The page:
• A Culture of Discipline: When you combine a culture of discipline with an ethic of entrepreneurship, you get the magical alchemy of great results. Technology Accelerators: Good-to-great companies think differently about the role of technology.
  • The Flywheel and the Doom Loop: Those who launch radical change programs and wrenching restructurings will almost certainly fail to make the leap.

?Some of the key concepts discerned in the study,? comments Jim Collins, "fly in the face of our modern business culture and will, quite frankly, upset some people.?

Perhaps, but who can afford to ignore these findings?

Format: Hardcover

Dimensions: 320 Pages, 6.3 × 9.45 × 0.79 in

Published: October 4, 2001

Publisher: HARPERCOLLINS PUBLISHERS

Language: English

The following ISBNs are associated with this title:

ISBN - 10: 0066620996

ISBN - 13: 9780066620992

Found in: Development and Growth
This is an amazing look at how even businesses that started out "so-so" can make the jump to being a truly excellent operation. No manager can afford to ignore the sometimes-shocking findings of this remarkable book.

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– More About This Product –

Good To Great: Why Some Companies Make the Leap...And Others Don't

Good To Great: Why Some Companies Make the Leap...And Others Don't

by Jim Collins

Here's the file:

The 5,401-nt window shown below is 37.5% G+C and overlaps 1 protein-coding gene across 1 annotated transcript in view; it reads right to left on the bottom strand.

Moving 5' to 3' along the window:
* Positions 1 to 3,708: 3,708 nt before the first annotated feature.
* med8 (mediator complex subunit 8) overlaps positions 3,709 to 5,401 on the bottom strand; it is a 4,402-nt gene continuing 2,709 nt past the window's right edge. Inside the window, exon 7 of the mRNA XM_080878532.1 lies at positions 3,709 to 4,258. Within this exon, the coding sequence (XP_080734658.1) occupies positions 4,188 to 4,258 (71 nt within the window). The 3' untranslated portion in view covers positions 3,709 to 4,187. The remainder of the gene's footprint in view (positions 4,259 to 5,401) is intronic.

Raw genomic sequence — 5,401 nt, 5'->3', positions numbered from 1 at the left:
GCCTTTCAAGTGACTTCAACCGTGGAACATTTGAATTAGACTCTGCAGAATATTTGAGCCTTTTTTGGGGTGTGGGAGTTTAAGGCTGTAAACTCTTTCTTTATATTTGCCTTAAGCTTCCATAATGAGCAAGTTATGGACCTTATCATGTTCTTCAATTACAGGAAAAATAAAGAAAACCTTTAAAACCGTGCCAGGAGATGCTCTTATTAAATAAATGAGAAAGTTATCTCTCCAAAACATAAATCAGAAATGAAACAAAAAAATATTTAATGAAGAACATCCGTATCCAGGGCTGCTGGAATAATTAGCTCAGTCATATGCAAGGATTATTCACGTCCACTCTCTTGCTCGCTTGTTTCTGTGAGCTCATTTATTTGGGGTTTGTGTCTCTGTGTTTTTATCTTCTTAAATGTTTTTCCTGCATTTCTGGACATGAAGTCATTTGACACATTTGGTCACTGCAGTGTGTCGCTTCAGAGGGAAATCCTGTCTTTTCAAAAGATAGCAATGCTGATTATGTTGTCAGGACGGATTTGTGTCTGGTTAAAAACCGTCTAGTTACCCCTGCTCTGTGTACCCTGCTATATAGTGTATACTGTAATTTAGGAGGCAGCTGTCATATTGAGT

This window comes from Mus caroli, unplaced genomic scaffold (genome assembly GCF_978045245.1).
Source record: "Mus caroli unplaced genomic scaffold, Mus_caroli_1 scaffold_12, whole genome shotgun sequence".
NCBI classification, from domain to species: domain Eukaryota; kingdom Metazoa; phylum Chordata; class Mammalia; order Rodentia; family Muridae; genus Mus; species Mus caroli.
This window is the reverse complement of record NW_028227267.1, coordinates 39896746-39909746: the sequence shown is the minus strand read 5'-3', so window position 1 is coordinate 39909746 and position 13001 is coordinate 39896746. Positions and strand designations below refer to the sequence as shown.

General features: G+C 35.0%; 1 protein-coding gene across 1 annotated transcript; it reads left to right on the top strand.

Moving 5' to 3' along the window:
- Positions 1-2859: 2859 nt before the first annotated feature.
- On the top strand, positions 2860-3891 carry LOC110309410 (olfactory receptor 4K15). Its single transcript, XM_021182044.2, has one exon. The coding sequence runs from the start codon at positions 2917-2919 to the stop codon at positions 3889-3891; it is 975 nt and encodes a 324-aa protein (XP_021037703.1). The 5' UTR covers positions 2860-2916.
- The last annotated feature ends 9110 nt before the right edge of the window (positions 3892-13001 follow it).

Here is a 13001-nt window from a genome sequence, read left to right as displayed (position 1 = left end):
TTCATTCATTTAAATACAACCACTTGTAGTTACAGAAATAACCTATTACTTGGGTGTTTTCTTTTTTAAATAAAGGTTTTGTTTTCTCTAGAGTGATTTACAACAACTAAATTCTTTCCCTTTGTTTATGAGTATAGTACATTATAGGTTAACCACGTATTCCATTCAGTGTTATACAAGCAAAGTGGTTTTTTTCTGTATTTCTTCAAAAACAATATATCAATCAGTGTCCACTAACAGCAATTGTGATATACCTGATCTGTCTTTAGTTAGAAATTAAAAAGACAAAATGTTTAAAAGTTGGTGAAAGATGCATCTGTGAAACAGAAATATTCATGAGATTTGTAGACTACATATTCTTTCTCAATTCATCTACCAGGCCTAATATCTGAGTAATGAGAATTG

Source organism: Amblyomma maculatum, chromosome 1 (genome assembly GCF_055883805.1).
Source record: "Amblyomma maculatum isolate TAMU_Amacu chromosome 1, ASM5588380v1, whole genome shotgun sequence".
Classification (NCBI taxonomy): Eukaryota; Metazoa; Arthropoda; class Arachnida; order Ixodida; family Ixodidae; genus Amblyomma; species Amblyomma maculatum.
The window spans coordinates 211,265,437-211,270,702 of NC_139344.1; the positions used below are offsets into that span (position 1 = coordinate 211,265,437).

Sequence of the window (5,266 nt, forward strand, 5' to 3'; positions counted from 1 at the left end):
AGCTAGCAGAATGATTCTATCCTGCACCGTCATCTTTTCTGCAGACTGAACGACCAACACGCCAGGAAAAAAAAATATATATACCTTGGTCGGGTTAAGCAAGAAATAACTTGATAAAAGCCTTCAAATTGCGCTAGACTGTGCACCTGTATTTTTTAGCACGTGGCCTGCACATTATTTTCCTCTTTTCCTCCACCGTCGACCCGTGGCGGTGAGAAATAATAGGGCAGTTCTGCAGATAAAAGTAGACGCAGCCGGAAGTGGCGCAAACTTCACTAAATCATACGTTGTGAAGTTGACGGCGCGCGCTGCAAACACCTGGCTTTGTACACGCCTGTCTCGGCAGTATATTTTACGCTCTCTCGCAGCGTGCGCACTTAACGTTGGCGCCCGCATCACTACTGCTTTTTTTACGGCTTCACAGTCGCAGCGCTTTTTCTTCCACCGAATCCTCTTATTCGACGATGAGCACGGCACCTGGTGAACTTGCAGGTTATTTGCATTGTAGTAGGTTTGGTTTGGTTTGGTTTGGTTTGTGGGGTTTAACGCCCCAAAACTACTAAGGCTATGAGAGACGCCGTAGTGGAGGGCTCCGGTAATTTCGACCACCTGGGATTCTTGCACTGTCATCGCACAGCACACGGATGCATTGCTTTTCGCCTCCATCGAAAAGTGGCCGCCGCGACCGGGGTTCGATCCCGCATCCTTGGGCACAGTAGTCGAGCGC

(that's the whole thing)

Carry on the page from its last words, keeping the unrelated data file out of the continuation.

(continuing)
Format: Hardcover

Dimensions: 320 Pages, 6.3 × 9.45 × 0.79 in

Published: October 4, 2001

Publisher: HARPERCOLLINS PUBLISHERS

Language: English

The following ISBNs are associated with this title:

ISBN - 10: 0066620996

ISBN - 13: 9780066620992

From the Publisher

The Challenge
Built to Last, the defining management study of the nineties, showed how great companies triumph over time and how long-term sustained performance can be engineered into the DNA of an enterprise from the verybeginning.

But what about the company that is not born with great DNA? How can good companies, mediocre companies, even bad companies achieve enduring greatness?

The Study
For years, this question preyed on the mind of Jim Collins. Are there companies that defy gravity and convert long-term mediocrity or worse into long-term superiority? And if so, what are the universal distinguishing characteristics that cause a company to go from good to great?

The Standards
Usingtough benchmarks, Collins and his research team identified a set of elite companies that made the leap to great results and sustained those results for at least fifteen years. How great? After the leap, the good-to-great companies generated cumulative stock returns that beat the general stock market by an average of seven times in fifteen years, better than twice the results delivered by a composite index of the world's greatest companies, including Coca-Cola, Intel, General Electric, and Merck.